With Breaking Bad arguably having the greatest final season in television history, you would think it would be a lot tougher for shows in their final seasons to get any attention this TV season. Add in a high-profile final season such as How I Met Your Mother’s, and there is almost no attention left to spare. Yet Eastbound & Down has quietly had a fantastic final season (again after it was resurrected from the dead last year). The show found loose ends where there seemingly was none and gave Kenny Powers his greatest character journey yet.
The final season of Eastbound & Downpicked up with Kenny Powers (Danny McBride) trying to find meaning in retirement. However, his daily nine to five job isn’t cutting it for him. When sports talk show host Guy Young (Ken Marino) offers Kenny a guest spot on his show, Kenny thinks that his return to fame is about to begin. Ben Best, Jody Hill and Danny McBride continued to run the show while the season was directed by Jody Hill and David Gordon Green (Pineapple Express).
Eastbound & Down has always straddled the line between outrageously funny and outrageously uncomfortable, and I think that line got even thinner for the show’s final season. There were definitely moments this season (especially early on) that were too uncomfortable and just crass in nature. However, as the show finally figured out what direction they were going to take Kenny Powers, the series experienced what might be its best run of episodes in its entire run. Beginning with an episode that focused on a family and friends vacation to a water park resort, the show finally decided to become a comedic version of Richard III (something a bit more sinister than the show has attempted before). While many shows have attempted a similar storyline (Breaking Bad and House of Cards to name some recent big ones) none have attempted it in such a comedic fashion so it not only worked but also actually strengthened the show.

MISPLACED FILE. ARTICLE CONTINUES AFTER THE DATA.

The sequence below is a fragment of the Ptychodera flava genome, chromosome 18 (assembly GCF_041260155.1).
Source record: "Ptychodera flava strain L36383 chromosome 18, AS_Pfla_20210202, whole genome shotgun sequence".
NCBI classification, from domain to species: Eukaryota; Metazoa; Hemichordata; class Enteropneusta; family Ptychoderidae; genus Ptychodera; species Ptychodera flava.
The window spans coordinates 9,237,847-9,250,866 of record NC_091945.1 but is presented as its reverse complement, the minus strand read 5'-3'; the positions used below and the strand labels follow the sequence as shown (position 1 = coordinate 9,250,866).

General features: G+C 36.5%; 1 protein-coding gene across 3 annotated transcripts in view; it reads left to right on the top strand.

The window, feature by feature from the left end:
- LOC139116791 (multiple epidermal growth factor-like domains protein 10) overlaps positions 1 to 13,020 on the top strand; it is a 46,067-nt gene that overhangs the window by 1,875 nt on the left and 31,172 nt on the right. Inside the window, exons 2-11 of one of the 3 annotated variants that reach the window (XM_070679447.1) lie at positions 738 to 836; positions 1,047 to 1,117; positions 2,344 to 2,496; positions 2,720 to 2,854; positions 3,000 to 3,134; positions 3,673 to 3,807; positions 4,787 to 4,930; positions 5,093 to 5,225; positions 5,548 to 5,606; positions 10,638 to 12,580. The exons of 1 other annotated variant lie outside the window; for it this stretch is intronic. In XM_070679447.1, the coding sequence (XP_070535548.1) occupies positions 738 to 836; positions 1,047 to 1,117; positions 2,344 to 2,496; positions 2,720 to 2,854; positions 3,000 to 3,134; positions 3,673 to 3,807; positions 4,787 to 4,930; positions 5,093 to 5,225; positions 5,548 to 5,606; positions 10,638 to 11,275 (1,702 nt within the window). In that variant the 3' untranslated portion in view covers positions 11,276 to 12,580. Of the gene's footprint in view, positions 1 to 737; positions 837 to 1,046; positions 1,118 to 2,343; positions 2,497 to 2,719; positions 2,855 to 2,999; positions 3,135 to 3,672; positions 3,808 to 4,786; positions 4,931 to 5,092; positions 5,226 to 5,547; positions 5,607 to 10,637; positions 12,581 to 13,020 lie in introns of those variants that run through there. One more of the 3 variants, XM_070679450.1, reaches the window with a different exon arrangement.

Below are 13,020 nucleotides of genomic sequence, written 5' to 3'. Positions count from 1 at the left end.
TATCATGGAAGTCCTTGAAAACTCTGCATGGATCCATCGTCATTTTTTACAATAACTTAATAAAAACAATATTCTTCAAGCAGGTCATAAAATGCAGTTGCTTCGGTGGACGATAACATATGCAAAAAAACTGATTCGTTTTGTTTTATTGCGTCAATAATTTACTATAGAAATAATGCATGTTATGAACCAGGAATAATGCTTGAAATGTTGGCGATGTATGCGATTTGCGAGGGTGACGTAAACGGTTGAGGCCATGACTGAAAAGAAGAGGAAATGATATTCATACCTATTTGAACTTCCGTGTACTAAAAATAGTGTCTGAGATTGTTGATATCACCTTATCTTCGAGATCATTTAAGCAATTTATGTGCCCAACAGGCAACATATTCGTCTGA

Danny McBride has never been better as Kenny Powers, and if it weren’t for the fact that this series is so under-seen, Kenny Powers would be an iconic character of television thanks to McBride’s work. Kenny has never been as outrageous or as sympathetic as he was this season, and that is a tough mix to master for an actor. McBride made it look easy. It was also nice to see Katy Mixon as Kenny’s wife, April, and Steve Little as Kenny’s sidekick, Stevie, actually get real storylines for once. Their characters have been used in service of Kenny in the past so it was a bit of fresh air to actually see Mixon and Little get material to work with for once. Ken Marino was also quite good as the antagonist of the season. Despite the series’ love of fitting in A-list star appearances, Marino ends up being one of the more memorable guest stars the show has had.
Eastbound & Down ends on a high note once again.